Cultural Globalization – An “Indian” Response
The majority of Indians, who are now for generations used to living with or without a critically reflected “plural” frame of reference, would respond to this theme also in a plural way. It is obvious that there cannot be ONE Indian response to it, in spite of a very clear and aggressive trend in the recent past to define the Indian identity by insistently referring to a glorious cultural heritage that was damaged not lastly by the colonization of India. This has led to the macabre happenings in Gujarat, forcing the Indian once again to ponder seriously the question of cultural identity.
It is obvious that globalization, if it means Cultural Imperialism – from within or without -; if it is going to put an Indian at dis-ease with himself in India by calling himself an Indian, then it will be generally resisted. There is also a noticeable feeling that there are more pressing questions like poverty, population and AIDS which need to be addressed first. It is also obvious that the traditional Indian stereotypes have changed radically ever since arrival of the cable TV. In spite of the enlightened image that India would like to project, when it comes to really “crucial” things in life, like marriage, jobs, or even finding a player for the Indian cricket team – all kinds of cultural references like region, religion, cast suddenly become important.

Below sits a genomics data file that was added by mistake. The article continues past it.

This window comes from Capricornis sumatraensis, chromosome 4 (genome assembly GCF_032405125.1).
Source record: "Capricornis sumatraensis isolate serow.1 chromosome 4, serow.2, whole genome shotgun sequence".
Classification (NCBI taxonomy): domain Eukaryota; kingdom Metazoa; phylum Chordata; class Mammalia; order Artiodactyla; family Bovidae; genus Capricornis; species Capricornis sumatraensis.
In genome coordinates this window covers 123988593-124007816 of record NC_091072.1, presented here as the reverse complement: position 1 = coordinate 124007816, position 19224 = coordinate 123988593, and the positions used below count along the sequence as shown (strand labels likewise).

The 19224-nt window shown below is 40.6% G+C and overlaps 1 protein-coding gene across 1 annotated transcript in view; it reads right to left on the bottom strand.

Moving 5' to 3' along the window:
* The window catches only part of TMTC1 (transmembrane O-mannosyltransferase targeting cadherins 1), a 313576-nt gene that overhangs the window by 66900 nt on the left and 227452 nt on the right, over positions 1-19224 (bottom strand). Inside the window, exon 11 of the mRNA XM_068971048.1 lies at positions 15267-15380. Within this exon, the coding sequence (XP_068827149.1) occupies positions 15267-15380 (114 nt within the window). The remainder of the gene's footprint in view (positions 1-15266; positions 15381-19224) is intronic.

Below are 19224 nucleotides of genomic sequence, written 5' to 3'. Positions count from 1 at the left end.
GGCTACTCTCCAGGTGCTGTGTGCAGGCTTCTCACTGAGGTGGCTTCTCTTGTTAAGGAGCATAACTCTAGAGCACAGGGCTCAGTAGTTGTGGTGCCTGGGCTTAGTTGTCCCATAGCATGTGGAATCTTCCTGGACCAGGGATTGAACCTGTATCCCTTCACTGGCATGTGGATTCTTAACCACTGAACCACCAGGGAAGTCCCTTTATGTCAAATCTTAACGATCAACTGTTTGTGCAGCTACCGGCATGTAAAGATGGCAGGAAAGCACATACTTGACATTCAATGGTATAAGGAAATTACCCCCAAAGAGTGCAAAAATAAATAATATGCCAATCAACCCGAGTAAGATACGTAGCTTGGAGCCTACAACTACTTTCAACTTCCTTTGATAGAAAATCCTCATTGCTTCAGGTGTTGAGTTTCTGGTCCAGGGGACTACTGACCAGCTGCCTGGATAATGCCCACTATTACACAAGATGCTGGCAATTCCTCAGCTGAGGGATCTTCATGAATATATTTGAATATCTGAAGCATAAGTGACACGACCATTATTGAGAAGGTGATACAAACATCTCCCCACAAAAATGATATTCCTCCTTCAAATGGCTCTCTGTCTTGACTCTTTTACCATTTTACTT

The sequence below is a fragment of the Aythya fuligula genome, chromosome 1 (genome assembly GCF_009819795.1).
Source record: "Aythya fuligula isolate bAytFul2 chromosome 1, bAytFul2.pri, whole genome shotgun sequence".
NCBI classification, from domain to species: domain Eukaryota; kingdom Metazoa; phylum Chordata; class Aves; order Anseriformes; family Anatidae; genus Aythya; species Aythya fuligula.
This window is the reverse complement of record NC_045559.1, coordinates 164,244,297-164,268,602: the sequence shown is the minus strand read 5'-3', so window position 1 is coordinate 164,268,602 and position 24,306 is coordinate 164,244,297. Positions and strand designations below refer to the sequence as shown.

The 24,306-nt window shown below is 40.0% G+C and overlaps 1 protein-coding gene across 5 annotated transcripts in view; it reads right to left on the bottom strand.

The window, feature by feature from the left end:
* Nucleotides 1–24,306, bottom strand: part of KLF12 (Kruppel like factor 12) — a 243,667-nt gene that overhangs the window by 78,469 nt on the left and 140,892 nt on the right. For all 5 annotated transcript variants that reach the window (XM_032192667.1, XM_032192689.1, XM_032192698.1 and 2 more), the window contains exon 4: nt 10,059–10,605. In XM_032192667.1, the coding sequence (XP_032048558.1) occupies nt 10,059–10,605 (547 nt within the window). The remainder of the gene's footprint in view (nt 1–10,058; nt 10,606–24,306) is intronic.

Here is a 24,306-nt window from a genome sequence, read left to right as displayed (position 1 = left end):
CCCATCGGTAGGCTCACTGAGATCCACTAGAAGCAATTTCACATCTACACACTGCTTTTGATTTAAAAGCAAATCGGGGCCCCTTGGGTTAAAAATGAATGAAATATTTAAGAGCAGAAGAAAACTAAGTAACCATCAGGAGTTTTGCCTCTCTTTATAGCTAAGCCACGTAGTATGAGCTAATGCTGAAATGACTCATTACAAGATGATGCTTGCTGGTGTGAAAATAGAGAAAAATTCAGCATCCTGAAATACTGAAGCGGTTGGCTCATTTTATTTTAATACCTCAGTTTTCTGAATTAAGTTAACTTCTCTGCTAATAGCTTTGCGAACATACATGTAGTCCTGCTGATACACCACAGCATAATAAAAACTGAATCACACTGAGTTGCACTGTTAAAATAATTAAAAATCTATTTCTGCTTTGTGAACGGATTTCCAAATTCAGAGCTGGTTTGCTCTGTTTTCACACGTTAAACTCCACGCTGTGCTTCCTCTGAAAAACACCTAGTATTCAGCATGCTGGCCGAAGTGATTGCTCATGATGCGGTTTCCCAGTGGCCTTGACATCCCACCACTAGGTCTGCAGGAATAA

A land that takes pride in calling itself a world spiritual leader needs to practice what it preaches. Only then can its response to this theme be somewhat adequate. It is obvious that mankind needs a different culture. It has to be a culture that is deeply “religious”. It has to be a culture that is based on clarity and not on confusion and a convenient ‘political correctness’. This has to be a culture that is deeply self-reflective, ever willing to admit the wrongs of the past, to re-form itself, to grow together with the “Other”. Taken in this spirit, this culture will not make any claims to be “global”, for it will not have any such ambitions.
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Centre of German Studies, School of Language, Literature Culture Studies, Jawaharlal Nehru University, New Delhi|
Minister für Beschäftigung, Behindertenpolitik, Medien und Sport|
o. Univ.-Prof. der Soziologie an der Universität Salzburg|